and a great post suggesting that photographers embrace the digital properly (also via 2point8)
Engine 26 @ The Whitney Gala 2010 (by Daniel Hirschmann)
RSA Shorts - The Power of Quiet (by theRSAorg)
New York City’s greenhouse gas emissions as one-ton spheres of carbon dioxide (by CarbonVisuals)
1 of 18 / Made by Humans / Hyundai Vision Hall / Hyundai Motor Group (by Universal Everything)
Dave Brubeck with young Russian violinist
“During a visit to Moscow in the 80’s, Dave Brubeck met the faculty and students in Moscow Conservatory. While he was improvising on a “Ei, uhnem”, a Russian folk song, a young man downstage stood up to play Stéphane Grappelli-style violin jazz with him.”
“I have only my talent for drawing, so I drew.”
Ronald Searle, Les Très Riches Heures de Mrs Mole
47 jewel-like drawings by Ronald Searle made for his wife, Monica, each time she underwent chemotherapy. On New Year’s Eve 1969, Monica Searle was diagnosed with a rare and virulent form of breast cancer. Each time she underwent treatment, Ronald produced a Mrs Mole drawing ‘to cheer every dreaded chemotherapy session and evoke the blissful future ahead’. Filled with light and illuminated in glowing colours, the drawings speak of love, optimism and hope. Like the mediaeval illuminated manuscripts such as the 15th-century Les Tres Riches Heures du Duc de Berry, to which the title of this book refers, the 47 drawings are on an intimate scale and were never intended for publication.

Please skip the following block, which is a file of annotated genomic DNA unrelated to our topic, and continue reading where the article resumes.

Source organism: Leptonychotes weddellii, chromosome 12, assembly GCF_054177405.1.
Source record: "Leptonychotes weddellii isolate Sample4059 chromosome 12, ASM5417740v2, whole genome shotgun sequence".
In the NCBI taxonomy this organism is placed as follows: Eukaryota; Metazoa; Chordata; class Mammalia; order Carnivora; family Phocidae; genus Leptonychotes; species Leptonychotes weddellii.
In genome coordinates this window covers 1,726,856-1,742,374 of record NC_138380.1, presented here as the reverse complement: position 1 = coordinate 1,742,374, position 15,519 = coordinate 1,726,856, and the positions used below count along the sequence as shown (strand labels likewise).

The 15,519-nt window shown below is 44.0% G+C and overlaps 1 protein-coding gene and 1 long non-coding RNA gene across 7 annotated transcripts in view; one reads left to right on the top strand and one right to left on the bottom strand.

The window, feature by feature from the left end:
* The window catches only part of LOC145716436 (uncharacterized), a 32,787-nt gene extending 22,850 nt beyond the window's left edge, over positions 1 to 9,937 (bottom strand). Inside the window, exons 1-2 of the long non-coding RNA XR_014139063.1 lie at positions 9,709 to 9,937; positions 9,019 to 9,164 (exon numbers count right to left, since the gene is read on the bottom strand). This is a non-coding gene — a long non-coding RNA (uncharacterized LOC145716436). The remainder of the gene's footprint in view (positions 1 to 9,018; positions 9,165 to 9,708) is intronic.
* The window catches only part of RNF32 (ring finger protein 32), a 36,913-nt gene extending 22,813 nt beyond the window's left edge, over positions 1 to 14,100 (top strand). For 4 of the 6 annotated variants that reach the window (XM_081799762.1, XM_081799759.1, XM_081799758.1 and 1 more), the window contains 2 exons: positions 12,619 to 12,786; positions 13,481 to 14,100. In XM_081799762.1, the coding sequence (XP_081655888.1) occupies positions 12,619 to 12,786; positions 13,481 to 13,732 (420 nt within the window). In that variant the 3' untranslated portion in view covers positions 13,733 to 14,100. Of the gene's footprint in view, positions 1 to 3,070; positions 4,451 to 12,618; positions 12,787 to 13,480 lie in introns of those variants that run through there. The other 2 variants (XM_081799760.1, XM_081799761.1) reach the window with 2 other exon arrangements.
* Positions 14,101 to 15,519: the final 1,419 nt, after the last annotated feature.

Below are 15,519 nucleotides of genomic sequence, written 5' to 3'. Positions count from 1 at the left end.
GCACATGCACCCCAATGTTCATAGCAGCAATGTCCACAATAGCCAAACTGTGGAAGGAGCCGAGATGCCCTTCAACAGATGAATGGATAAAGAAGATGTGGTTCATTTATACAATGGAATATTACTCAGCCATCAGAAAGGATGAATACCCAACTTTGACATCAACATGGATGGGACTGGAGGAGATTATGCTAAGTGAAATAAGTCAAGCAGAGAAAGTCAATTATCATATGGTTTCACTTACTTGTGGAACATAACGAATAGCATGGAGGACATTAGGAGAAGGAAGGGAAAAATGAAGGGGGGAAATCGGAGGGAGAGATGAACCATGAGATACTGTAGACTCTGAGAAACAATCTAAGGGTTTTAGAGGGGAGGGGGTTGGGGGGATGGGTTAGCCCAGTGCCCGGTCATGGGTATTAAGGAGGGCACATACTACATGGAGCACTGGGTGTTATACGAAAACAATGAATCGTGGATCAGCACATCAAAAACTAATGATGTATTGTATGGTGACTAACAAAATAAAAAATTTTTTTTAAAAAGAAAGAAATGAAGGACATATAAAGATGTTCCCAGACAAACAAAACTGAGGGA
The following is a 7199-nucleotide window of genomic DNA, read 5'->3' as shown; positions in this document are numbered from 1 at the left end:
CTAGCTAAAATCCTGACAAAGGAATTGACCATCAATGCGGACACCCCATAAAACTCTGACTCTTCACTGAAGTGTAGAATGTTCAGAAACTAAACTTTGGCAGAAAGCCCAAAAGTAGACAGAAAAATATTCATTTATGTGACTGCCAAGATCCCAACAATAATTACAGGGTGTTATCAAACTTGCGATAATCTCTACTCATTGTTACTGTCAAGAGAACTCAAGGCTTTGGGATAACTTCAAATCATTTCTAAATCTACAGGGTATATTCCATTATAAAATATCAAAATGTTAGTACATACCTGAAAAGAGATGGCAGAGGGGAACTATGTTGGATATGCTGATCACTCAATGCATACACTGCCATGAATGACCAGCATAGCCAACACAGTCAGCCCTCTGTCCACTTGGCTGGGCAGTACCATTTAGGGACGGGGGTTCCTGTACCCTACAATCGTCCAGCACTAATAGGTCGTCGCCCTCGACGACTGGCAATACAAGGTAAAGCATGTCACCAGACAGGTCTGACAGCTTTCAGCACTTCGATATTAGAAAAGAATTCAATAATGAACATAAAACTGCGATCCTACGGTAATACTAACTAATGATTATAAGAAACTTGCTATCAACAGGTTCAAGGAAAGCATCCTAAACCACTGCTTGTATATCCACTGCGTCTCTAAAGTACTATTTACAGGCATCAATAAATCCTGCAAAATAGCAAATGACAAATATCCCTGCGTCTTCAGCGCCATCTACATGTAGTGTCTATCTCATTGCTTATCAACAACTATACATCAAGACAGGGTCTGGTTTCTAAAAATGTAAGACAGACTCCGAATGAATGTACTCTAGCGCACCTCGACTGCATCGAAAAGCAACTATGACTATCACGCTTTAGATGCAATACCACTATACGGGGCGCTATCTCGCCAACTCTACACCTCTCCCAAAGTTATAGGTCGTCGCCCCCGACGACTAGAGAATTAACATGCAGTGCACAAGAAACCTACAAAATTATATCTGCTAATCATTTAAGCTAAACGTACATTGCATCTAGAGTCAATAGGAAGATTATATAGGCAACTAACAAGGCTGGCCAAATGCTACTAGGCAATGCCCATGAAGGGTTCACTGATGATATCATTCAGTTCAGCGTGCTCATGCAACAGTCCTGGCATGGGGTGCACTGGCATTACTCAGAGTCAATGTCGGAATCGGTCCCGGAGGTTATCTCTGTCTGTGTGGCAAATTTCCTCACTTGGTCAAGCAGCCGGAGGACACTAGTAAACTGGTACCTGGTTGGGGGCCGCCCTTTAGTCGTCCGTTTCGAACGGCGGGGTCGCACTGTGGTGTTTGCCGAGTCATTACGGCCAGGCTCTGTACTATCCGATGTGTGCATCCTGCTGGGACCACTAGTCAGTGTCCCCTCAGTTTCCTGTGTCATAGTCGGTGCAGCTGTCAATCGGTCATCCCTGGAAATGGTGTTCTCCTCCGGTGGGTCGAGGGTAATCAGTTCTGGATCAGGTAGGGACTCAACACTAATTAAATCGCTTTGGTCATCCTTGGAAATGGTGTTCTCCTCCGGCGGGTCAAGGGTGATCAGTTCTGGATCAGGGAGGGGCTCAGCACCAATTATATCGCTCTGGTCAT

When asked about the drawings, Searle said, “I have only my talent for drawing, so I drew.” Here’s a little more about them:
Prior to the cancer shock the couple had bought a decrepit house in the south of France and, despite her illness, Monica continued to devote her time making this house a home.
Devastated with his wife’s diagnosis Ronald did the only thing he knew how to do to cheer her up. .. draw.
Before every chemotherapy session he gave his wife a painting. Monica was depicted as a mole, a very happy mole celebrating life in their new home. (The Mole idea came after their discovery of a large celler that they made into a cosy room)
‘Everything about them had to be romantic and perfect,’ says Ronald. ‘I drew them originally for no one’s eyes except Mo’s, so she would look at them propped up against her bedside lamp and think: “When I’m better, everything will be beautiful.”
(Images via bluedoorbooks)